Ms. Lombardi’s Grade 6 class has been studying earthquakes and tectonic plates as part of an Earth Science unit. Thinking ahead to the upcoming sixth-grade science fair, Ms. Lombardi wants her students to not only show artifacts, but also to make...
Giving students varied opportunities to create presentations provides them with multiple means of expression. Students can be taught to use technology tools to create multimedia presentations in the following ways:
Best Practices with Technology
Step 1: Provide Direct Instruction
- Using a think-aloud, demonstrate your own techniques for incorporating digital tools—such as Google Docs, PowerPoint, and the interactive whiteboard—into your classroom presentations.
- Focus explicit instruction on how to use specific tools in presentations.
Ways to help students utilize digital tools
- Share exemplary audio and video presentations, pointing out the tools and methods used by the presenter.
- Demonstrate the functionality of various tools (such as Google Docs, PowerPoint, and audio/video integration) in live presentations.
- Give students a set of criteria to consider when selecting a tool for a specific purpose.
- Differentiate instruction by providing step-by-step tutorials and models for various presentation tools, while allowing more proficient students to explore additional resources available online.
Teach students to become fluent with handwriting, spelling, sentence construction, typing, and word processing.
Step 2: Help Students Present for a Variety of Purposes
- Help students understand that different forms of presentations (e.g., digital formats) can be used for different purposes.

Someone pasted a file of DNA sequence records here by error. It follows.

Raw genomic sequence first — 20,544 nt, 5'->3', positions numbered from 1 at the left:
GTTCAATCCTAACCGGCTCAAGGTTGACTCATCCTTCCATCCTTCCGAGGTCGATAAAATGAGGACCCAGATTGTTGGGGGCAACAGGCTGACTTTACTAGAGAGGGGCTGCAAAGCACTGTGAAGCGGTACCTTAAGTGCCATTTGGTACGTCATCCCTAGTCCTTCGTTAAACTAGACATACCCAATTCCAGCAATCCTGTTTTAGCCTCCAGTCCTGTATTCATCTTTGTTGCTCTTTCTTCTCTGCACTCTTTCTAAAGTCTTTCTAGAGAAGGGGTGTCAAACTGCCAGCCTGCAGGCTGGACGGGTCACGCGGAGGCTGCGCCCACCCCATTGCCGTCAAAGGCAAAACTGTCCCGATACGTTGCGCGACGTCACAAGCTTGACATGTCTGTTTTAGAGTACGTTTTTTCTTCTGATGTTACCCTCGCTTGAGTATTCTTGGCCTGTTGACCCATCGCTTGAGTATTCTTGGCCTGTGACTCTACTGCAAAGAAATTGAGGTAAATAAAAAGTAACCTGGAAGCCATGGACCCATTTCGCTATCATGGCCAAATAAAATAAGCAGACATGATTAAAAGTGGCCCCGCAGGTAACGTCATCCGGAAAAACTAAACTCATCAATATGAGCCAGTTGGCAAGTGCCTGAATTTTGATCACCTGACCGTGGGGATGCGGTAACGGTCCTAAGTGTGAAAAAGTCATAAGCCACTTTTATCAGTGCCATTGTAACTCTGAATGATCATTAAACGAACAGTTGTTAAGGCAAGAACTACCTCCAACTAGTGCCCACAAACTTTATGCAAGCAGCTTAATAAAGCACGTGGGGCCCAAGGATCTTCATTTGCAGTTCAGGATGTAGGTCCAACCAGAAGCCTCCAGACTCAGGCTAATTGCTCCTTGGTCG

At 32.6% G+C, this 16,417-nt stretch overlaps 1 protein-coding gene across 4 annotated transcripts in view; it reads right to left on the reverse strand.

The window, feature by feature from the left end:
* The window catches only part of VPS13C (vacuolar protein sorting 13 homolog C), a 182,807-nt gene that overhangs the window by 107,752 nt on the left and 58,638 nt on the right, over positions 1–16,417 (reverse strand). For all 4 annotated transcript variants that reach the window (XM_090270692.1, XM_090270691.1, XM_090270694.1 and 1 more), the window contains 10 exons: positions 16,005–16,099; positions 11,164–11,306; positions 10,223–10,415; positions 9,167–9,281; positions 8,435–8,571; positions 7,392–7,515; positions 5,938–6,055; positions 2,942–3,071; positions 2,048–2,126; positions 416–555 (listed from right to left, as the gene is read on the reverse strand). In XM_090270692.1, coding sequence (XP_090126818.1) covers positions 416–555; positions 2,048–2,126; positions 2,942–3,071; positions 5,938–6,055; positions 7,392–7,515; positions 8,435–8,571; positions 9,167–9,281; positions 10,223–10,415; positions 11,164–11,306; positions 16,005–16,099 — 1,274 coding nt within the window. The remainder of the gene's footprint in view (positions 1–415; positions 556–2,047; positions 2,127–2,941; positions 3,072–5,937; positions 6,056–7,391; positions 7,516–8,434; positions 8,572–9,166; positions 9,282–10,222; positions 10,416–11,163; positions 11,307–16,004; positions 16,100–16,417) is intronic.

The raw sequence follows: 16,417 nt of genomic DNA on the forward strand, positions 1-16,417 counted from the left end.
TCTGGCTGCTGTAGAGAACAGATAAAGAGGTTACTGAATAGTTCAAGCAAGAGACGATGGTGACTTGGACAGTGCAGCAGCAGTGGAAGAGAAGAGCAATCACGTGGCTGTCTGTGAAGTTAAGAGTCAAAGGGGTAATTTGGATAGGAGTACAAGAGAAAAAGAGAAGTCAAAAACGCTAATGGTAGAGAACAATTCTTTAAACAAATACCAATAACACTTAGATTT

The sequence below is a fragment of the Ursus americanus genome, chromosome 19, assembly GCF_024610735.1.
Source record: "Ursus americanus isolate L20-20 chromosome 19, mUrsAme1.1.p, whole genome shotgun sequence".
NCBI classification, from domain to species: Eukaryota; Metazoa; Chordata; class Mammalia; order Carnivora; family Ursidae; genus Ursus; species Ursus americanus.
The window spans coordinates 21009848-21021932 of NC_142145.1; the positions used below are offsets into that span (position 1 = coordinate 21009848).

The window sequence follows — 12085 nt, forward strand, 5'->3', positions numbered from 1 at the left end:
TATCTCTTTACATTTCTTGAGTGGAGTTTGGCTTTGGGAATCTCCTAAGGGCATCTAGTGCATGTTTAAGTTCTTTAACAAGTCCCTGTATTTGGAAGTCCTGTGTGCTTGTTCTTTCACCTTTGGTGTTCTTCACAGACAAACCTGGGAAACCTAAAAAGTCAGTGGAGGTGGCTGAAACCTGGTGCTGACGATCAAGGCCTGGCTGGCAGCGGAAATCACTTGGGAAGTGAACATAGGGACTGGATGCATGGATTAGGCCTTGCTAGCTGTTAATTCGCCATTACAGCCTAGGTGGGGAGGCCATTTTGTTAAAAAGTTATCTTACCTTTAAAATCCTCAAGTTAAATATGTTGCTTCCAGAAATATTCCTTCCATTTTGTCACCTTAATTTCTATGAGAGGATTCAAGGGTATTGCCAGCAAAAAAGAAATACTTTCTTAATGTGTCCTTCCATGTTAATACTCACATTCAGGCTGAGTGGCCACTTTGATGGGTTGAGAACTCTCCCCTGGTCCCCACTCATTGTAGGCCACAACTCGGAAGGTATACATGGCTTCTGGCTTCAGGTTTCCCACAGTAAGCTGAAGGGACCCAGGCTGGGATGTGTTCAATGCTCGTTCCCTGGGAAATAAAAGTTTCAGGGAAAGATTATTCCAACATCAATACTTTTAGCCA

- Discuss and provide models for presentations designed for different purposes, highlighting how the tone, diction, and style are tied to the function of the presentation.
Strategies for teaching purpose-driven presentations
- Compare video clips of a descriptive or informative presentation (such as a TED Talk) with video clips of a persuasive presentation (such as an attorney’s closing argument to a jury).
- Have students present the same basic talk (e.g., on a favorite book) in multiple iterations, each with a different purpose (e.g., persuading, describing, analyzing, informing, narrating).
- Provide opportunities to practice presenting for varied purposes across content areas.
- Engage and expand students’ concept of audience by highlighting how a presentation with the same purpose would vary for different audiences (e.g., formal versus informal, peer versus adult, academic versus personal).
Teach students to use the writing process for a variety of purposes.
Step 3: Engage Students in Ongoing Assessment
- Have students use a rubric or feedback form to provide a speaker with feedback after their presentation.
- Add elements of speaking and listening to the latter stages of the writing process (publishing, sharing, and evaluating).
Ways to support presenting in the writing process
- Share early outlines of a presentation, takes, and rehearsals with the teacher, peers, and other adults in order to gather feedback and suggestions.
- Publish students’ written work as podcasts or record students’ in-class presentations to build a lecture or story-telling series.
- Evaluate the presenting student via an audio or video annotation tool or by giving a live “play by play” of a recorded presentation.
- Publish and share presentations to extend the community beyond the classroom via blogs, vlogs, audio- or video-recorded live presentations, podcasts, and annotated audio/video, with mechanisms for commenting and providing feedback to the presenting student.